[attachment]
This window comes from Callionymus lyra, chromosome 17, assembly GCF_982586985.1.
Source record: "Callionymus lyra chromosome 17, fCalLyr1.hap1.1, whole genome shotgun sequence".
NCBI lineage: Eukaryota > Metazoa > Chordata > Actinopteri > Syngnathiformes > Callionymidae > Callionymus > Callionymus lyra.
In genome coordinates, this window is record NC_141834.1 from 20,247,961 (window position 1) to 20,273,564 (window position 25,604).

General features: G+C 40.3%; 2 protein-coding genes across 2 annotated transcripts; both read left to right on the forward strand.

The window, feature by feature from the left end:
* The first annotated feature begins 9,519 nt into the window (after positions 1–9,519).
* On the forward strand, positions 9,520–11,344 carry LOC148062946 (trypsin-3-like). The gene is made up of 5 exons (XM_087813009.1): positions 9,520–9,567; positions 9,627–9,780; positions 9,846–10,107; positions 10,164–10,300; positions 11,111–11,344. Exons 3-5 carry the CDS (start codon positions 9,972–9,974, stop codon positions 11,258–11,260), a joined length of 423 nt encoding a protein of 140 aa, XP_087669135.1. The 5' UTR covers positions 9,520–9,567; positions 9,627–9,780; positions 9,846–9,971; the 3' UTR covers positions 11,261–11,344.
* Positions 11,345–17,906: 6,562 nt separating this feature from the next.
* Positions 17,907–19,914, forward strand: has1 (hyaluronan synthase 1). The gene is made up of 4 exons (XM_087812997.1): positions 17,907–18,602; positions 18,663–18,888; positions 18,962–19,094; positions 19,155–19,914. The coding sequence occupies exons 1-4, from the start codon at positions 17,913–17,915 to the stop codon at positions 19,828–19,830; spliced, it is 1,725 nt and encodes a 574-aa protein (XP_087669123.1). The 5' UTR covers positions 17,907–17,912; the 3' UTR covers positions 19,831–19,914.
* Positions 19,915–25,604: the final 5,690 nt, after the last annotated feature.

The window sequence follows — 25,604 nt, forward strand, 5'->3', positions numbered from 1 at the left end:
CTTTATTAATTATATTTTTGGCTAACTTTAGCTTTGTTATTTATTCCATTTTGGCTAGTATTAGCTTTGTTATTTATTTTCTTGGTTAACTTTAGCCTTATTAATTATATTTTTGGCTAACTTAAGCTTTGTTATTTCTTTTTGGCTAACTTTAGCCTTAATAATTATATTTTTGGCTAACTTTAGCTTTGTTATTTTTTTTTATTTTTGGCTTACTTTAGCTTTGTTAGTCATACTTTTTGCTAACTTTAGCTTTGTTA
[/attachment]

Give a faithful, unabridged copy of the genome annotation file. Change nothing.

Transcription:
This window comes from Callionymus lyra, chromosome 17, assembly GCF_982586985.1.
Source record: "Callionymus lyra chromosome 17, fCalLyr1.hap1.1, whole genome shotgun sequence".
NCBI lineage: Eukaryota > Metazoa > Chordata > Actinopteri > Syngnathiformes > Callionymidae > Callionymus > Callionymus lyra.
In genome coordinates, this window is record NC_141834.1 from 20,247,961 (window position 1) to 20,273,564 (window position 25,604).

General features: G+C 40.3%; 2 protein-coding genes across 2 annotated transcripts; both read left to right on the forward strand.

The window, feature by feature from the left end:
* The first annotated feature begins 9,519 nt into the window (after positions 1–9,519).
* On the forward strand, positions 9,520–11,344 carry LOC148062946 (trypsin-3-like). The gene is made up of 5 exons (XM_087813009.1): positions 9,520–9,567; positions 9,627–9,780; positions 9,846–10,107; positions 10,164–10,300; positions 11,111–11,344. Exons 3-5 carry the CDS (start codon positions 9,972–9,974, stop codon positions 11,258–11,260), a joined length of 423 nt encoding a protein of 140 aa, XP_087669135.1. The 5' UTR covers positions 9,520–9,567; positions 9,627–9,780; positions 9,846–9,971; the 3' UTR covers positions 11,261–11,344.
* Positions 11,345–17,906: 6,562 nt separating this feature from the next.
* Positions 17,907–19,914, forward strand: has1 (hyaluronan synthase 1). The gene is made up of 4 exons (XM_087812997.1): positions 17,907–18,602; positions 18,663–18,888; positions 18,962–19,094; positions 19,155–19,914. The coding sequence occupies exons 1-4, from the start codon at positions 17,913–17,915 to the stop codon at positions 19,828–19,830; spliced, it is 1,725 nt and encodes a 574-aa protein (XP_087669123.1). The 5' UTR covers positions 17,907–17,912; the 3' UTR covers positions 19,831–19,914.
* Positions 19,915–25,604: the final 5,690 nt, after the last annotated feature.

The window sequence follows — 25,604 nt, forward strand, 5'->3', positions numbered from 1 at the left end:
CTTTATTAATTATATTTTTGGCTAACTTTAGCTTTGTTATTTATTCCATTTTGGCTAGTATTAGCTTTGTTATTTATTTTCTTGGTTAACTTTAGCCTTATTAATTATATTTTTGGCTAACTTAAGCTTTGTTATTTCTTTTTGGCTAACTTTAGCCTTAATAATTATATTTTTGGCTAACTTTAGCTTTGTTATTTTTTTTTATTTTTGGCTTACTTTAGCTTTGTTAGTCATACTTTTTGCTAACTTTAGCTTTGTTA